Another method for determining POW that will favor spellcasters over fighters (I play Runequest, not BRP so these are one in the same) is to take INT, WILL, and CHA and average them.  This will remove the characteristics which fighters favor and they will have a lower POW as a result.  The Max POW could be left at 25 or you could lower it (making it my 20 max for characteristics for instance).  This is fairly arbitrary by design and you should set YOUR POW limit based on how powerful you want your Mages to be.        

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On 4/17/2017 at 6:30 PM, Aycorn said:

Actually, I felt none of the RQs satisfactorily clarified whether "sacrificed" POW was gone for good (until your POW was raised) or would gradually come back over the course of hours/days as it normally would.

So I always cut priests and cultists slack assumed that it did.

The RQ2 (now RQClassic) rules were clear that a "sacrifice" of permanent POW was just that.  Not a "spend" of (quickly regenerating) POW points.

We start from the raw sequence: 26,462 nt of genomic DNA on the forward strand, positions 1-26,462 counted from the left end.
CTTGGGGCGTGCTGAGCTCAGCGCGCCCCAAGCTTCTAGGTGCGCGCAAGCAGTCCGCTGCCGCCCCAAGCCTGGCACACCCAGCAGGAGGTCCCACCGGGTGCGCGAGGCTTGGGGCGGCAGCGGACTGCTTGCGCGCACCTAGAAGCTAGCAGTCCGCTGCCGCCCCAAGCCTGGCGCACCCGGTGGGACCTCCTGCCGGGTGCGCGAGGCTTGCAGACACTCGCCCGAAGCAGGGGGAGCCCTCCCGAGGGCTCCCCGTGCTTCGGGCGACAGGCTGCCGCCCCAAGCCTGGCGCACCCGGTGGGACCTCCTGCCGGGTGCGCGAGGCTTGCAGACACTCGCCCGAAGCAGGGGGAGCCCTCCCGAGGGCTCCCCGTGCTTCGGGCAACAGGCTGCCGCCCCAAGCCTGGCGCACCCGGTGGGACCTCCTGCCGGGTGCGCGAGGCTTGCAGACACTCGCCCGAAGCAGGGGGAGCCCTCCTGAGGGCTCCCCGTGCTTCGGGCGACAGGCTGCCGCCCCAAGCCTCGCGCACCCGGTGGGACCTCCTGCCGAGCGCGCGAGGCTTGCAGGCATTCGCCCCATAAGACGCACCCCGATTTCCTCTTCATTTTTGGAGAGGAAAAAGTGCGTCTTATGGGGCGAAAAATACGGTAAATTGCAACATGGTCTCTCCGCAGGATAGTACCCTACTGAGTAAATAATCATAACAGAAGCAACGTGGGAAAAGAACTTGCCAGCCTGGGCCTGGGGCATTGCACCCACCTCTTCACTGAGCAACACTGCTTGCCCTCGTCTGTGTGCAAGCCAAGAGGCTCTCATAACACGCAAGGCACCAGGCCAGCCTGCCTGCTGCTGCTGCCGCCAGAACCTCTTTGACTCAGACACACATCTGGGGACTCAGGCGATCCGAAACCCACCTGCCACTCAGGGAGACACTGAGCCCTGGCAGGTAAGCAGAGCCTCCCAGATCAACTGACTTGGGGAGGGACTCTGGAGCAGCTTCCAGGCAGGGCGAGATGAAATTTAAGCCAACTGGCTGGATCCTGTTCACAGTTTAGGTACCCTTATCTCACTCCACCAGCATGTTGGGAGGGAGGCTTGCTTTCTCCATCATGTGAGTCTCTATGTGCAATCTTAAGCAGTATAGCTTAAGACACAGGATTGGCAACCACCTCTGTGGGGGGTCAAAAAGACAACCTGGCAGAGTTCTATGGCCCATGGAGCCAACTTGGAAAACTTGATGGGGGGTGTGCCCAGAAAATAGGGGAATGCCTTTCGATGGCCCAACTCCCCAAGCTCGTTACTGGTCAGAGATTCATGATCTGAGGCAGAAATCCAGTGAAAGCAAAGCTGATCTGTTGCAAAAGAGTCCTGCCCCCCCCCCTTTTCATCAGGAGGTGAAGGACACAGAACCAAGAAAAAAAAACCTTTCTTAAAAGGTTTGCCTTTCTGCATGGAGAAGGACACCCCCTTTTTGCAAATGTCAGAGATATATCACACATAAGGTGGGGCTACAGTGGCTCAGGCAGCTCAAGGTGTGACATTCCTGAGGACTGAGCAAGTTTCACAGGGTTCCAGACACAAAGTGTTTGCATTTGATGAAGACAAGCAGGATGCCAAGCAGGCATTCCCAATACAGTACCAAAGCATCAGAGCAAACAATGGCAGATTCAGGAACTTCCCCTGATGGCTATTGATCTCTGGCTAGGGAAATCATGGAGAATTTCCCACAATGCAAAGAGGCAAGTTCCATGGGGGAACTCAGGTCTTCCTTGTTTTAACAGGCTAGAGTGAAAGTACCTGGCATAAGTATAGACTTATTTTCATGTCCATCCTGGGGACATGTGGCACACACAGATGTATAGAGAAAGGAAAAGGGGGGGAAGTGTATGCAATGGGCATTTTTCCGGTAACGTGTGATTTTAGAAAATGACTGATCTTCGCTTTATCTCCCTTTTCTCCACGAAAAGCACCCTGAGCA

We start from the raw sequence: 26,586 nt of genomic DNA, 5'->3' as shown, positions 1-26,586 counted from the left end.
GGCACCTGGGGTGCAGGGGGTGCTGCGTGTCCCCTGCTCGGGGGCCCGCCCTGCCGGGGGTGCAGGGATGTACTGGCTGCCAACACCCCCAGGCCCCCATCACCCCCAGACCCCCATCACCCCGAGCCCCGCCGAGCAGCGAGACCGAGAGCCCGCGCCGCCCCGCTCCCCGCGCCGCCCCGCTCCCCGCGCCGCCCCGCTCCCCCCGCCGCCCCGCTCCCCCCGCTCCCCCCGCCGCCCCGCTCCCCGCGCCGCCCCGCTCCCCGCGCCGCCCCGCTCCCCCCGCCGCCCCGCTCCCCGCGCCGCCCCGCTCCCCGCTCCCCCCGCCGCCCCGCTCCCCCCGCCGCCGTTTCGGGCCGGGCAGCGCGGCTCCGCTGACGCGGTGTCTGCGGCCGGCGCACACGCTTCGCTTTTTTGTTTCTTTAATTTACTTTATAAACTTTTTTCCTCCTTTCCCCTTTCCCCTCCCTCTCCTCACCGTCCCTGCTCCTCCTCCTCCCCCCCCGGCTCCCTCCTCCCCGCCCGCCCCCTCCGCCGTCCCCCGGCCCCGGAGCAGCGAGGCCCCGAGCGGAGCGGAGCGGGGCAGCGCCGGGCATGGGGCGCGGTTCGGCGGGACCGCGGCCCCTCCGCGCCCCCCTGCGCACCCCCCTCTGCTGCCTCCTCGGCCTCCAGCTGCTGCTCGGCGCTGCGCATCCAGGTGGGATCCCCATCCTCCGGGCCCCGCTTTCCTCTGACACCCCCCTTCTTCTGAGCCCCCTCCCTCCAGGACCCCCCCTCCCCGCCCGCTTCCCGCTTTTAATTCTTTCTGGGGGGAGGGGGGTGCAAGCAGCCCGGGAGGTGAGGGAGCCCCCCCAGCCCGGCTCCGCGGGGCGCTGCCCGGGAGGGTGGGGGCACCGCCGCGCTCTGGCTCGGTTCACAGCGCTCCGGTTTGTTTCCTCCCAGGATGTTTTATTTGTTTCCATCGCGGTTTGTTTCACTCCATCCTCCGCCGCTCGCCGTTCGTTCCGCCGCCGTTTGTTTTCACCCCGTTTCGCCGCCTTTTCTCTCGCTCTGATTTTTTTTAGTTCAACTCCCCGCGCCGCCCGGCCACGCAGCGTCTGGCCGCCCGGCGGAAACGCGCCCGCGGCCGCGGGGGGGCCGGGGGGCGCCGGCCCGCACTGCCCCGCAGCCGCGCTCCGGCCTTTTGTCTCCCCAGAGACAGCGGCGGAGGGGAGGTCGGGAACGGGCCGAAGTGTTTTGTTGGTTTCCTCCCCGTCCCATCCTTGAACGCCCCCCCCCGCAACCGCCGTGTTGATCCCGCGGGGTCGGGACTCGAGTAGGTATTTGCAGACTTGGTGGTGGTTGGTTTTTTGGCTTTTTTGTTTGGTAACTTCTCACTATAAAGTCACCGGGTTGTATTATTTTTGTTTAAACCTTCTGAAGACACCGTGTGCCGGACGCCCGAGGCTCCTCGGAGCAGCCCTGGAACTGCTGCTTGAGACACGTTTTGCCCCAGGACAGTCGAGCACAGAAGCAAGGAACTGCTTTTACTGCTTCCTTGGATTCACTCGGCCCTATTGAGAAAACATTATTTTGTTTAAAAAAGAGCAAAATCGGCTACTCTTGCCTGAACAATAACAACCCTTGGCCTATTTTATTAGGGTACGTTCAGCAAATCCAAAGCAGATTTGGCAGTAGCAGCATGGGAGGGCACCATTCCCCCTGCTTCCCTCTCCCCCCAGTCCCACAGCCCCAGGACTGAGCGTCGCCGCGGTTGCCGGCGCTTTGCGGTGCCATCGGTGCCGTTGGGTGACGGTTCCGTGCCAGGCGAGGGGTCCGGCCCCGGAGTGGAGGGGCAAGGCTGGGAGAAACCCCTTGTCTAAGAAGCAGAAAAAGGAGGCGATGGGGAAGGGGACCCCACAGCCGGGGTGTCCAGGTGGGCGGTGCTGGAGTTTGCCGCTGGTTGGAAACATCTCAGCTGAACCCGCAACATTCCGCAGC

From p.59 (emphases added):

Quote

... the initiate must permanently sacrifice POW points ... Again, he can regain this sacrificed POW through the usual POW gain rolls.

YGMV, of course; but the RAW was clear. 

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4 hours ago, g33k said:

The RQ2 (now RQClassic) rules were clear that a "sacrifice" of permanent POW was just that.  Not a "spend" of (quickly regenerating) POW points.

From p.59 (emphases added):

YGMV, of course; but the RAW was clear. 

Well shame on me for being so dumb....

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14 minutes ago, Aycorn said:

Well shame on me for being so dumb....

<shrug>  YGMV.  You had a version you liked, and played.  That meant you were Doing It Right.  :)

Lots and lots of HR's, misinterpretations, and unclarities abound...